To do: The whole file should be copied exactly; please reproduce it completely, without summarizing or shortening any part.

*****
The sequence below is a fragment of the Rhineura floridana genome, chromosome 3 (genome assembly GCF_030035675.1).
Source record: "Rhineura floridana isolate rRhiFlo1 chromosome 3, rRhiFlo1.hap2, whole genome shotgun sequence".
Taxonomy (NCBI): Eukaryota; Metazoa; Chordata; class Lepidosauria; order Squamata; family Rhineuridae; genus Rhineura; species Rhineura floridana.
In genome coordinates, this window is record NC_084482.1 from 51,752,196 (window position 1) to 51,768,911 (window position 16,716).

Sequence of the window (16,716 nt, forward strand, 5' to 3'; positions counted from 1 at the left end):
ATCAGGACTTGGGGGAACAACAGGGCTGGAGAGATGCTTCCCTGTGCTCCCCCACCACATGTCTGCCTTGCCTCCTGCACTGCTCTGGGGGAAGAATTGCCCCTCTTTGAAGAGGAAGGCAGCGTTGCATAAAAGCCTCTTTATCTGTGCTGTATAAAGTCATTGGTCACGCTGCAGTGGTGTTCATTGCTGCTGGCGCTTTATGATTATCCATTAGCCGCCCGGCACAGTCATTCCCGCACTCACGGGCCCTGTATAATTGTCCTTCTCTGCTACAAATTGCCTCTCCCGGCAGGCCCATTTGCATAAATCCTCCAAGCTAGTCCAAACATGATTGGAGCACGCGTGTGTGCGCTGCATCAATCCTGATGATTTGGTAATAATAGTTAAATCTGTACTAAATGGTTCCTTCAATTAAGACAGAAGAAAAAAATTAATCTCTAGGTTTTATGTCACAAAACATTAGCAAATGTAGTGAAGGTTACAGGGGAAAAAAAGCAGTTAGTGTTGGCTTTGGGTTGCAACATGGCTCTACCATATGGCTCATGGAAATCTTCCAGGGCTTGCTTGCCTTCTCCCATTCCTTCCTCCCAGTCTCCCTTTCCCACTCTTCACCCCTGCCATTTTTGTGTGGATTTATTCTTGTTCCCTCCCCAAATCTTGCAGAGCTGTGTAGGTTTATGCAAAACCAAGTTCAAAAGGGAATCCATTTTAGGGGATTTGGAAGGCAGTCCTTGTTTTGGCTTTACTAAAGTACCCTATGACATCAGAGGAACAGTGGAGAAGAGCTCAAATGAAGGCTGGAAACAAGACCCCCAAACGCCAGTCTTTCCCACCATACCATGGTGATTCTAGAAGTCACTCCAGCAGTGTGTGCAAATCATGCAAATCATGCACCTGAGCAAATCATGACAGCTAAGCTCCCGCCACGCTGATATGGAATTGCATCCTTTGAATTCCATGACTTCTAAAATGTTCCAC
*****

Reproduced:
The sequence below is a fragment of the Rhineura floridana genome, chromosome 3 (genome assembly GCF_030035675.1).
Source record: "Rhineura floridana isolate rRhiFlo1 chromosome 3, rRhiFlo1.hap2, whole genome shotgun sequence".
Taxonomy (NCBI): Eukaryota; Metazoa; Chordata; class Lepidosauria; order Squamata; family Rhineuridae; genus Rhineura; species Rhineura floridana.
In genome coordinates, this window is record NC_084482.1 from 51,752,196 (window position 1) to 51,768,911 (window position 16,716).

Sequence of the window (16,716 nt, forward strand, 5' to 3'; positions counted from 1 at the left end):
ATCAGGACTTGGGGGAACAACAGGGCTGGAGAGATGCTTCCCTGTGCTCCCCCACCACATGTCTGCCTTGCCTCCTGCACTGCTCTGGGGGAAGAATTGCCCCTCTTTGAAGAGGAAGGCAGCGTTGCATAAAAGCCTCTTTATCTGTGCTGTATAAAGTCATTGGTCACGCTGCAGTGGTGTTCATTGCTGCTGGCGCTTTATGATTATCCATTAGCCGCCCGGCACAGTCATTCCCGCACTCACGGGCCCTGTATAATTGTCCTTCTCTGCTACAAATTGCCTCTCCCGGCAGGCCCATTTGCATAAATCCTCCAAGCTAGTCCAAACATGATTGGAGCACGCGTGTGTGCGCTGCATCAATCCTGATGATTTGGTAATAATAGTTAAATCTGTACTAAATGGTTCCTTCAATTAAGACAGAAGAAAAAAATTAATCTCTAGGTTTTATGTCACAAAACATTAGCAAATGTAGTGAAGGTTACAGGGGAAAAAAAGCAGTTAGTGTTGGCTTTGGGTTGCAACATGGCTCTACCATATGGCTCATGGAAATCTTCCAGGGCTTGCTTGCCTTCTCCCATTCCTTCCTCCCAGTCTCCCTTTCCCACTCTTCACCCCTGCCATTTTTGTGTGGATTTATTCTTGTTCCCTCCCCAAATCTTGCAGAGCTGTGTAGGTTTATGCAAAACCAAGTTCAAAAGGGAATCCATTTTAGGGGATTTGGAAGGCAGTCCTTGTTTTGGCTTTACTAAAGTACCCTATGACATCAGAGGAACAGTGGAGAAGAGCTCAAATGAAGGCTGGAAACAAGACCCCCAAACGCCAGTCTTTCCCACCATACCATGGTGATTCTAGAAGTCACTCCAGCAGTGTGTGCAAATCATGCAAATCATGCACCTGAGCAAATCATGACAGCTAAGCTCCCGCCACGCTGATATGGAATTGCATCCTTTGAATTCCATGACTTCTAAAATGTTCCAC